2014 Porsche 911 Turbo and Turbo S first drive
The 911 that has it all
Photo: Justin Couture
Paderborn, Germany – Even with the side and thigh bolsters of the 911 Turbo S’s seats vice-gripping me into place, I’m squirming. As we make our way around the Bilster Berg race circuit, a barrage of G-forces smack my torso around, my head swinging about like a life-sized bobble-head doll.
By comparison, rally legend Walter Röhrl sits completely unfazed. His giant hands scarcely move to guide the steering wheel as we hurtle into a steep, sweeping downhill left that vaguely resembles the famous corkscrew at Laguna Seca before disappearing into a blind, up-hill right. He is calm. I, on the other hand, am sure my face is contorted, squished, and rapidly fading in colour.
This comes as no surprise. Despite making his name driving Audi Quattros in rally racing in the ‘80s, the Porsche 911 is Walter’s automotive home. He’s spent countless hours lapping Porsches of all sorts as one of the brand’s official testers, and the case of the new Turbo and Turbo S, both were developed and tuned based on his input. The track too has Röhrl’s signature: he helped come up with the track’s mind-boggling array of complex corners and elevation changes.
Down the undulating back straight, the digital speedometer flashes 232 km/h before Röhrl slams on the anchors with such force my retinas threaten to detach. Gulp. Two laps to go.
In the hands of a mere mortal
Photo: Justin Couture
For many, the 911 Turbo is the ultimate Porsche 911. It may not be the purest of 911s – the GT3 takes that title – but it exemplifies the car’s strengths: it’s blindingly fast, it’s ruthlessly efficient, it’s a car that punches well above its weight. Forty years in the making, the latest model continues the evolution of what was already a top-notch performer.
The 3.8-litre engine horizontally opposed six-cylinder that resides at the very rear of the car has been overhauled significantly to produce 520 hp and 487 lb.-ft. of torque. The Turbo S ups the ante further with a unique overboost function that boosts turbo pressure by 0.15 bar, ensuring complete overkill of 560 hp and 516 lb.-ft. of torque.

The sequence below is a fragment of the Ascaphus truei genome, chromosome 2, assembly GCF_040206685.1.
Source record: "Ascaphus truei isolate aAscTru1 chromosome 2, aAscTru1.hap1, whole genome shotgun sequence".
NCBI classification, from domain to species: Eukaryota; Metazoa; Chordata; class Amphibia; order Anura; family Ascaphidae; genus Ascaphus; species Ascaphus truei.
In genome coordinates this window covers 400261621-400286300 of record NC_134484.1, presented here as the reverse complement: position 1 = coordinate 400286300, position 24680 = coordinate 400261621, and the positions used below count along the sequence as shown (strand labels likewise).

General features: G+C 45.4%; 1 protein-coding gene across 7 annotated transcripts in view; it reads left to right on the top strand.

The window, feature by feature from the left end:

No one will mistake the Turbo for anything other than a 911, nor will anyone mistake it for a standard 911. Previous Turbos have been based off the widened Carrera 4 all-wheel-drive models, but the new Turbo is broader still by 28 mm. The rear fender flares are nearly flat-topped, providing the Bay Street Baron with a convenient resting place for his morning Starbucks latte before climbing in.
The bumpers with bigger intakes (all black on S) work with enlarged air intakes on the rear fender haunches allow the car to breathe better, while new all-LED headlamps finish off the lightweight hybrid aluminium und schteel chassis, a first for the Turbo. Though it may be the first 911 to tip the scales at more than 1,600 kilograms (1,605 kg for the big-boy Turbo S), it is worth keeping in mind that it’s but a 20 kilo gain over the outgoing model despite being a much more substantial vehicle.
Influenced by GT3
Photo: Justin Couture
These changes alone would have made for a sizeable improvement over the outgoing Turbo, but Porsche’s engineers didn’t stop there. Instead, they started to cross-pollinate technologies, splicing bits of the latest GT3’s DNA into it. Gone, for instance, is the availability of a manual transmission. Only the seven-speed PDK dual-clutch transmission is offered; that said, it has been updated to improve performance.
Another somewhat controversial GT3 trick is the adoption of rear-wheel steering. At low speeds, the rear wheels are angled in the opposite direction as the fronts to give the car a more agile feel. At higher speeds, the rears are angled in the same direction as the fronts to boost high-speed stability.
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